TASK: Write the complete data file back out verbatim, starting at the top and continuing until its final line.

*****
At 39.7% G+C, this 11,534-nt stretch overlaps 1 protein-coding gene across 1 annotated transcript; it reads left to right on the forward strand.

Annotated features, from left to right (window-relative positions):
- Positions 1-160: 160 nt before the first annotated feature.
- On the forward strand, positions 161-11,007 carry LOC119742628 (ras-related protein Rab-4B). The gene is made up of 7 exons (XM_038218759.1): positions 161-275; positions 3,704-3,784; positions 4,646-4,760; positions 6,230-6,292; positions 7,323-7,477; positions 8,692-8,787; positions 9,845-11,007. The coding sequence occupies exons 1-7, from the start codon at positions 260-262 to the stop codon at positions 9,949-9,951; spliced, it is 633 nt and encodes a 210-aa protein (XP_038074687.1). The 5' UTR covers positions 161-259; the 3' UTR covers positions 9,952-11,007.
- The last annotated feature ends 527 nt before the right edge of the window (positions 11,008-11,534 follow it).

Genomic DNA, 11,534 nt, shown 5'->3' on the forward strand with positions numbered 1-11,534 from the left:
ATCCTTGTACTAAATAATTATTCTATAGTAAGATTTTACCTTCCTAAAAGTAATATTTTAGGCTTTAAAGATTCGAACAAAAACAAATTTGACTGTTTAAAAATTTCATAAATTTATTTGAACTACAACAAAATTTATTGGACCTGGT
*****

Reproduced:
At 39.7% G+C, this 11,534-nt stretch overlaps 1 protein-coding gene across 1 annotated transcript; it reads left to right on the forward strand.

Annotated features, from left to right (window-relative positions):
- Positions 1-160: 160 nt before the first annotated feature.
- On the forward strand, positions 161-11,007 carry LOC119742628 (ras-related protein Rab-4B). The gene is made up of 7 exons (XM_038218759.1): positions 161-275; positions 3,704-3,784; positions 4,646-4,760; positions 6,230-6,292; positions 7,323-7,477; positions 8,692-8,787; positions 9,845-11,007. The coding sequence occupies exons 1-7, from the start codon at positions 260-262 to the stop codon at positions 9,949-9,951; spliced, it is 633 nt and encodes a 210-aa protein (XP_038074687.1). The 5' UTR covers positions 161-259; the 3' UTR covers positions 9,952-11,007.
- The last annotated feature ends 527 nt before the right edge of the window (positions 11,008-11,534 follow it).

Genomic DNA, 11,534 nt, shown 5'->3' on the forward strand with positions numbered 1-11,534 from the left:
ATCCTTGTACTAAATAATTATTCTATAGTAAGATTTTACCTTCCTAAAAGTAATATTTTAGGCTTTAAAGATTCGAACAAAAACAAATTTGACTGTTTAAAAATTTCATAAATTTATTTGAACTACAACAAAATTTATTGGACCTGGT